4. Shadow IT is costly. When Gertrude and Sanjay install their own collaboration tools, they cost the company money in several ways. First, through loss of productivity by hindering collaboration. Second, through extra worker-hours as IT fields support requests for several different tools (even if just to respond, “we don’t support that tool – please remove it”). Third, there’s a good chance Gertrude and Sanjay paid for and expensed their tools, even though the company already paid for licenses for them for the sanctioned tool. The list goes on – you can probably think of some of your own.


5. Shadow IT can compromise security. As big an issue as cost is, there’s an arguably bigger one: security. Say Gertrude is working on a doc in her favorite collaboration tool. If she wants to share the doc with Sanjay she has to download, convert it, work on it offline, then re-upload it. Any security measures her tool had in place are thrown out the window. That’s even if her solution had built-in safeguards. The extent of Shadow IT is so large now that IT departments can’t possibly check the security of all the rogue programs: A recent study determined that employees at a typical large enterprise run 15 to 22 times more non-authorized cloud applications than authorized ones3.


What’s to be done?!

The problems of collaboration overload and Shadow IT aren’t going away anytime soon. However, VPs of IT now have a weapon that will allow them to lead their organizations in greatly alleviating the symptoms of both: an integrated collaboration platform. More than anything, employees want convenience. In a recent IDC survey respondents ranked, in order, “Alignment of process,” “Self-service capabilities on web or mobile” and “Seamless collaboration with other employees” as the top three factors in achieving a superior employee experience4.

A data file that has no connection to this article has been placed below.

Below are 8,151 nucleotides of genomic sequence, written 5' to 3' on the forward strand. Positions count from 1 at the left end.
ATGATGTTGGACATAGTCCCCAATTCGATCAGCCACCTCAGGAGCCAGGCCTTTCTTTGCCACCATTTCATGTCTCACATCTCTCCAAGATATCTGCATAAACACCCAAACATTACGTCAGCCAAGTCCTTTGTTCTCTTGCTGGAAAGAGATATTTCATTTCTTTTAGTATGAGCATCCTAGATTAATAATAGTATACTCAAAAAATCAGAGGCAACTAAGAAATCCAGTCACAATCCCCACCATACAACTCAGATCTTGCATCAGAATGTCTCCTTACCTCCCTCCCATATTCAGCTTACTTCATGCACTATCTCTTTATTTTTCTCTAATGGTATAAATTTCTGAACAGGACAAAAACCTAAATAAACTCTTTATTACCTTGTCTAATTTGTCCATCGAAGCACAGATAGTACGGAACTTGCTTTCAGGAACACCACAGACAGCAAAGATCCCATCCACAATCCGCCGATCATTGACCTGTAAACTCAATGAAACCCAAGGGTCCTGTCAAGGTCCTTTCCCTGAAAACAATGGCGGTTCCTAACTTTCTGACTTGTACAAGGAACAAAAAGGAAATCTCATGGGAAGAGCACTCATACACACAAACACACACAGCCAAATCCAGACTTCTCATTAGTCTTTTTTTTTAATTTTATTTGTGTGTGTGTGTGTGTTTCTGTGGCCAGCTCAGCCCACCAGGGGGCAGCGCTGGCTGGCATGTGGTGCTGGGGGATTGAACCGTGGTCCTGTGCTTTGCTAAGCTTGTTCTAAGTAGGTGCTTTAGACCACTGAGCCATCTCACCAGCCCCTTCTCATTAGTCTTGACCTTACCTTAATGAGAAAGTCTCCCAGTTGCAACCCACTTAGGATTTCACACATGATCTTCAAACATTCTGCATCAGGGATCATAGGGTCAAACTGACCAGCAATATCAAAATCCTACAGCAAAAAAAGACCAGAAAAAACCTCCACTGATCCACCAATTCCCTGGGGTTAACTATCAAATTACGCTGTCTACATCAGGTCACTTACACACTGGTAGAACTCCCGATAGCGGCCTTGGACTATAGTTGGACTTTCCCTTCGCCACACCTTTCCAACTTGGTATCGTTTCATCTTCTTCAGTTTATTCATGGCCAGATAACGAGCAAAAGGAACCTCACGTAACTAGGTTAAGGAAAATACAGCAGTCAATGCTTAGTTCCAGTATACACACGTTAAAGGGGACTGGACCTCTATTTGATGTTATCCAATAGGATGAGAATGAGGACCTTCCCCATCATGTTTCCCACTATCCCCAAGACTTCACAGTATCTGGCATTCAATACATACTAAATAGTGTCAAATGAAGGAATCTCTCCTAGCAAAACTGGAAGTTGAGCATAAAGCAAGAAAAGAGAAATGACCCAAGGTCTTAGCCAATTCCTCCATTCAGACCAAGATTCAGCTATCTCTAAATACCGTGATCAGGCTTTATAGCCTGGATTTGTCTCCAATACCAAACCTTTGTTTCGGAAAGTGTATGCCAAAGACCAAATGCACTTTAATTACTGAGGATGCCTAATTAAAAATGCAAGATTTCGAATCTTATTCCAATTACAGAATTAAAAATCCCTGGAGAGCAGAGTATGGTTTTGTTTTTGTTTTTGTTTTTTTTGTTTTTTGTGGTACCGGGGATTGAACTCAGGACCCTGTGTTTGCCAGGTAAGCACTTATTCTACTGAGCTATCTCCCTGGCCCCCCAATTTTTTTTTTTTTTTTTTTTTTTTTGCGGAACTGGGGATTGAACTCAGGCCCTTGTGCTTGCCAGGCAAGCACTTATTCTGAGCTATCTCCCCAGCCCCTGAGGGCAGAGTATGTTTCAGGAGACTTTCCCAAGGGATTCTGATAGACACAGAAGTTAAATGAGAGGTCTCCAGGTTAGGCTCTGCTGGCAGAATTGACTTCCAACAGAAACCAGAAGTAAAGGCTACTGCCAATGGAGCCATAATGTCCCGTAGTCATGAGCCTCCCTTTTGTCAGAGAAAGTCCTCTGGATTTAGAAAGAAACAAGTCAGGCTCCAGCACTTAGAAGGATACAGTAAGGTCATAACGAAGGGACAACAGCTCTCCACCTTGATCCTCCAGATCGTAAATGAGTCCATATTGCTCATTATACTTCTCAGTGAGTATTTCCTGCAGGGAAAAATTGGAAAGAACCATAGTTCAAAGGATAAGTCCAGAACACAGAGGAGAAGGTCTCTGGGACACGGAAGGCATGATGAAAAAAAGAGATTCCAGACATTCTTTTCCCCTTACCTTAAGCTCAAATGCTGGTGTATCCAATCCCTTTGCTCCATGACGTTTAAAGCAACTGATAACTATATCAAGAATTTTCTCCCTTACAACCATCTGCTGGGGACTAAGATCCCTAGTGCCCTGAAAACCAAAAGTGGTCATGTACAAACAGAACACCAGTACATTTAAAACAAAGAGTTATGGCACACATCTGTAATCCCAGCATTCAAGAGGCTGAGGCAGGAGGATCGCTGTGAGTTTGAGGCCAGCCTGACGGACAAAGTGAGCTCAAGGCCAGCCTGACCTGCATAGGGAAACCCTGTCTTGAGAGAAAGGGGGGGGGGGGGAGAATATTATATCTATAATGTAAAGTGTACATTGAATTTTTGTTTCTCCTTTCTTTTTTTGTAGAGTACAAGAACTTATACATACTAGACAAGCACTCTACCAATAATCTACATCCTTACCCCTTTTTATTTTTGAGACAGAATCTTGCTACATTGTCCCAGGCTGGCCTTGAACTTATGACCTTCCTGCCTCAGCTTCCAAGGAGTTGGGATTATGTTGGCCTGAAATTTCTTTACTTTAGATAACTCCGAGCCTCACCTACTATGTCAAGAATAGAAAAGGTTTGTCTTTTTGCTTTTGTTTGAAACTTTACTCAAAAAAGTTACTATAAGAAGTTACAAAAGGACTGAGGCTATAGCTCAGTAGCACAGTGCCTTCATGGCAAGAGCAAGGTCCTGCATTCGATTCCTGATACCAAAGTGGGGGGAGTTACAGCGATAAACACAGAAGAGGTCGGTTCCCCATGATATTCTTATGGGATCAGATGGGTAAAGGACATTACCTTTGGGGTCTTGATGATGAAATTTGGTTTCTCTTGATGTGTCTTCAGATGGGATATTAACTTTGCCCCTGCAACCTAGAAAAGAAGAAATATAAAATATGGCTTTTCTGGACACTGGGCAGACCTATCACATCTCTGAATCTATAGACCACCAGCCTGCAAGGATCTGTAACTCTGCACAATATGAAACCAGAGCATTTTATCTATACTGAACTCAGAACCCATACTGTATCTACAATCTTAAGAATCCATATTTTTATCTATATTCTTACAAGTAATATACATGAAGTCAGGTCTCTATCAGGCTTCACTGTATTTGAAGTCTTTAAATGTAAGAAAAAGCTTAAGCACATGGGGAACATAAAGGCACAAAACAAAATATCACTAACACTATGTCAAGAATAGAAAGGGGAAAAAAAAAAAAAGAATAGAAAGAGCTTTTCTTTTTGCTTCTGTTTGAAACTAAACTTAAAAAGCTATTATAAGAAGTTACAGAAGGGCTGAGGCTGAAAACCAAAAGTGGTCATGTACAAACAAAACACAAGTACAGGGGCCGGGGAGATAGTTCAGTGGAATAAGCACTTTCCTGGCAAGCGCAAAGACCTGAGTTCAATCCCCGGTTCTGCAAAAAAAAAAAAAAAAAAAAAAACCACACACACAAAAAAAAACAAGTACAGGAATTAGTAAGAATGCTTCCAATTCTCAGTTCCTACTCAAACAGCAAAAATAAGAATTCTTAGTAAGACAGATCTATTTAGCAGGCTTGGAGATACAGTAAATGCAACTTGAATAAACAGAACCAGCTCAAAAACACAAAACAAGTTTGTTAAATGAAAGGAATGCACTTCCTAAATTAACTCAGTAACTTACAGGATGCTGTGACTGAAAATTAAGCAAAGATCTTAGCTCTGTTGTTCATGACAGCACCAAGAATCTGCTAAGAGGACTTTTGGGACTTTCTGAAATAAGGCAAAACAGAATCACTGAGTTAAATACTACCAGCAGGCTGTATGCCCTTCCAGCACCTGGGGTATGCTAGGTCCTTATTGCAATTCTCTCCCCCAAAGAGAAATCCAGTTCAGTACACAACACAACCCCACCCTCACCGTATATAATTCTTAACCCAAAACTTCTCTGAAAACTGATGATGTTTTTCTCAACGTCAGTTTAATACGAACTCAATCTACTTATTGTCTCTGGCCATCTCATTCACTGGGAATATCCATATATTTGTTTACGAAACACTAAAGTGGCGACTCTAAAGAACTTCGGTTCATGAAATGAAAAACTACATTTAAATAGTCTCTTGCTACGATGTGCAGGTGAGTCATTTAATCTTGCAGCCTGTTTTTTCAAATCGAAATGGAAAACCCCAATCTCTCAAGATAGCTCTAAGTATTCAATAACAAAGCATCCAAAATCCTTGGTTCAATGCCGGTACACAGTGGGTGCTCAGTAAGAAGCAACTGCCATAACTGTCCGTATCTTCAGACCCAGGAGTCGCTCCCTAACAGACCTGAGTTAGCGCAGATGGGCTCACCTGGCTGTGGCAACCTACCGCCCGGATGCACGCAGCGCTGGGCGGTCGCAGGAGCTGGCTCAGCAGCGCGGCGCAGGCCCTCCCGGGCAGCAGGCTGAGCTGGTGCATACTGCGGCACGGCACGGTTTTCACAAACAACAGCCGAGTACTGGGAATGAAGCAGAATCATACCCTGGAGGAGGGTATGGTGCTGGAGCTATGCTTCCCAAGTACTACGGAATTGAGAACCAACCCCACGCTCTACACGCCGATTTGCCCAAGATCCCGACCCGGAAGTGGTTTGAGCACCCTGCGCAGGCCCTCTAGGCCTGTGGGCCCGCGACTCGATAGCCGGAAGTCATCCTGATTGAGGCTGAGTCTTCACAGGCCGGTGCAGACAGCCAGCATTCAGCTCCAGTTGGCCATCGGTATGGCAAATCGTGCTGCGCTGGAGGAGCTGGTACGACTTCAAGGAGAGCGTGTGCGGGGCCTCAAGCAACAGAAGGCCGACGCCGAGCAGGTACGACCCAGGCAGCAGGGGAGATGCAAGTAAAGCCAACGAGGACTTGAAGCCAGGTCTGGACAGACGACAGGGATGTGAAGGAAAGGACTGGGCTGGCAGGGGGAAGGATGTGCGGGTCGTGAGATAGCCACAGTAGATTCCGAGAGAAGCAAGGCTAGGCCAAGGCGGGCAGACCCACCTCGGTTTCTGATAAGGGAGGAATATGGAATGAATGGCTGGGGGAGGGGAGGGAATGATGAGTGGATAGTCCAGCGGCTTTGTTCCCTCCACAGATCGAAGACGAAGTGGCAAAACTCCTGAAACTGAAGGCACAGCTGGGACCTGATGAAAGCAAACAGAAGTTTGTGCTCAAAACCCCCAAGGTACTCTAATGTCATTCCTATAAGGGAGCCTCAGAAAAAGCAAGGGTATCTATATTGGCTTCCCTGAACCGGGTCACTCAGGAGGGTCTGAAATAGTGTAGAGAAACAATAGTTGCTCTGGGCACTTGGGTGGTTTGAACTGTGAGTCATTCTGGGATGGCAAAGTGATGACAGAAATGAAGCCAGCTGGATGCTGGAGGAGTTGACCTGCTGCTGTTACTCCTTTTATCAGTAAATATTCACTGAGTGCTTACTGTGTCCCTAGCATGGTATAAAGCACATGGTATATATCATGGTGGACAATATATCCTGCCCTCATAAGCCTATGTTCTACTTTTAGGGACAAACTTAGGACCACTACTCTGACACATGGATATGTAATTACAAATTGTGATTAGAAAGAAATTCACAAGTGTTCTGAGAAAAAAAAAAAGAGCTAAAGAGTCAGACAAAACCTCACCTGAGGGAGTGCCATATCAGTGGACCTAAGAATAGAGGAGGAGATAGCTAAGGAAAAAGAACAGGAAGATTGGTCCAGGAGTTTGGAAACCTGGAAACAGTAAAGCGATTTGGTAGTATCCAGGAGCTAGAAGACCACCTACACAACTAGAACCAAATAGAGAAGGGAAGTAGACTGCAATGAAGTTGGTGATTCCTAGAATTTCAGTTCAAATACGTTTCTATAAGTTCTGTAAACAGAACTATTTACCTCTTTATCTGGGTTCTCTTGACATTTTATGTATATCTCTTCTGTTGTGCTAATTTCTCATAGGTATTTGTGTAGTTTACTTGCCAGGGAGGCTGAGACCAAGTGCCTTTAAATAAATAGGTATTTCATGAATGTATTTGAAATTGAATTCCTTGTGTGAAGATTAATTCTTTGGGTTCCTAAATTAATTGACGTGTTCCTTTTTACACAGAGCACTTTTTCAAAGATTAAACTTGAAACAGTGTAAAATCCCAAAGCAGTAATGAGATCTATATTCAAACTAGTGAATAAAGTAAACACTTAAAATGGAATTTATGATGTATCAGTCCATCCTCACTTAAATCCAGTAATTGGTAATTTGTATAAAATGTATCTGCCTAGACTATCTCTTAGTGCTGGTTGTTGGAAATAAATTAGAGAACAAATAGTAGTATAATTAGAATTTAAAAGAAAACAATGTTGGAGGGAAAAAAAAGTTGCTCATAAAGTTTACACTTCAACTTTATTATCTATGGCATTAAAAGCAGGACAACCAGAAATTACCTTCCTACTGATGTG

Factors No. 1 and 3 are achievable only through a single platform that allows an individual to do everything he or she wants and needs to do without switching between apps. If an employee can stay in a single platform to co-create, co-edit and share files as well as email and chat with colleagues, schedule and hold meetings, search and more, all while transitioning seamlessly between mobile and laptop versions, they have no cause to use any other tool to get their work done.

IT leaders must look toward providing employees with solutions that provide this ability to collaborate, communicate and coordinate in an easy-to-use suite of integrated tools. This will spread the collaboration love to deliver relief to the top team players, ease the burden on IT workers, and keep files and info within the safe, secure confines a single platform.

If you’d like to learn more about how teams and organizations can address collaboration overload and Shadow IT, read “IBM Connections brings focused collaboration to teams of any size.”

1. “2013 Millennial Workplace Trends Survey,” Idea Paint, December 2013.
2. “Collaborative Overload,” Harvard Business Review, January-February 2016.
3. “CIOs vastly underestimate extent of shadow IT,”, August 10, 2015.
4. “IDC US Experiences Survey,” February 2015.